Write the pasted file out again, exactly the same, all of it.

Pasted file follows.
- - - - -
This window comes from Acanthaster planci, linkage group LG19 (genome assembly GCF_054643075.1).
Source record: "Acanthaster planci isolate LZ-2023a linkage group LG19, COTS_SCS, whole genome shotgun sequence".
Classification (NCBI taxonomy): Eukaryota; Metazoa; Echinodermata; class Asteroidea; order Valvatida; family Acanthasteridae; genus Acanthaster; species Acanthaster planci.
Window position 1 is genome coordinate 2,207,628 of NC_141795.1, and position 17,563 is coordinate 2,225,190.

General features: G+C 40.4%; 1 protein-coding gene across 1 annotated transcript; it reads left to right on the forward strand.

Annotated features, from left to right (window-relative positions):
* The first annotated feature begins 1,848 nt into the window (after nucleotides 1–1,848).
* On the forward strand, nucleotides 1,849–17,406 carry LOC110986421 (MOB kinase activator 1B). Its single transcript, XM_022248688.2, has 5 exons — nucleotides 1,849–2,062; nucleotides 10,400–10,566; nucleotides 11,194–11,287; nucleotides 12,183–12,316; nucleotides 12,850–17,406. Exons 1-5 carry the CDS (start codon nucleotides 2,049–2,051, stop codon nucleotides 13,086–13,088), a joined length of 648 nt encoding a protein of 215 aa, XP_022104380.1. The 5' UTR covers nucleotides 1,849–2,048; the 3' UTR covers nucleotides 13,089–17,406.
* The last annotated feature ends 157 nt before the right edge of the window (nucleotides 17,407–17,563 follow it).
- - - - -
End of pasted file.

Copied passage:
This window comes from Acanthaster planci, linkage group LG19 (genome assembly GCF_054643075.1).
Source record: "Acanthaster planci isolate LZ-2023a linkage group LG19, COTS_SCS, whole genome shotgun sequence".
Classification (NCBI taxonomy): Eukaryota; Metazoa; Echinodermata; class Asteroidea; order Valvatida; family Acanthasteridae; genus Acanthaster; species Acanthaster planci.
Window position 1 is genome coordinate 2,207,628 of NC_141795.1, and position 17,563 is coordinate 2,225,190.

General features: G+C 40.4%; 1 protein-coding gene across 1 annotated transcript; it reads left to right on the forward strand.

Annotated features, from left to right (window-relative positions):
* The first annotated feature begins 1,848 nt into the window (after nucleotides 1–1,848).
* On the forward strand, nucleotides 1,849–17,406 carry LOC110986421 (MOB kinase activator 1B). Its single transcript, XM_022248688.2, has 5 exons — nucleotides 1,849–2,062; nucleotides 10,400–10,566; nucleotides 11,194–11,287; nucleotides 12,183–12,316; nucleotides 12,850–17,406. Exons 1-5 carry the CDS (start codon nucleotides 2,049–2,051, stop codon nucleotides 13,086–13,088), a joined length of 648 nt encoding a protein of 215 aa, XP_022104380.1. The 5' UTR covers nucleotides 1,849–2,048; the 3' UTR covers nucleotides 13,089–17,406.
* The last annotated feature ends 157 nt before the right edge of the window (nucleotides 17,407–17,563 follow it).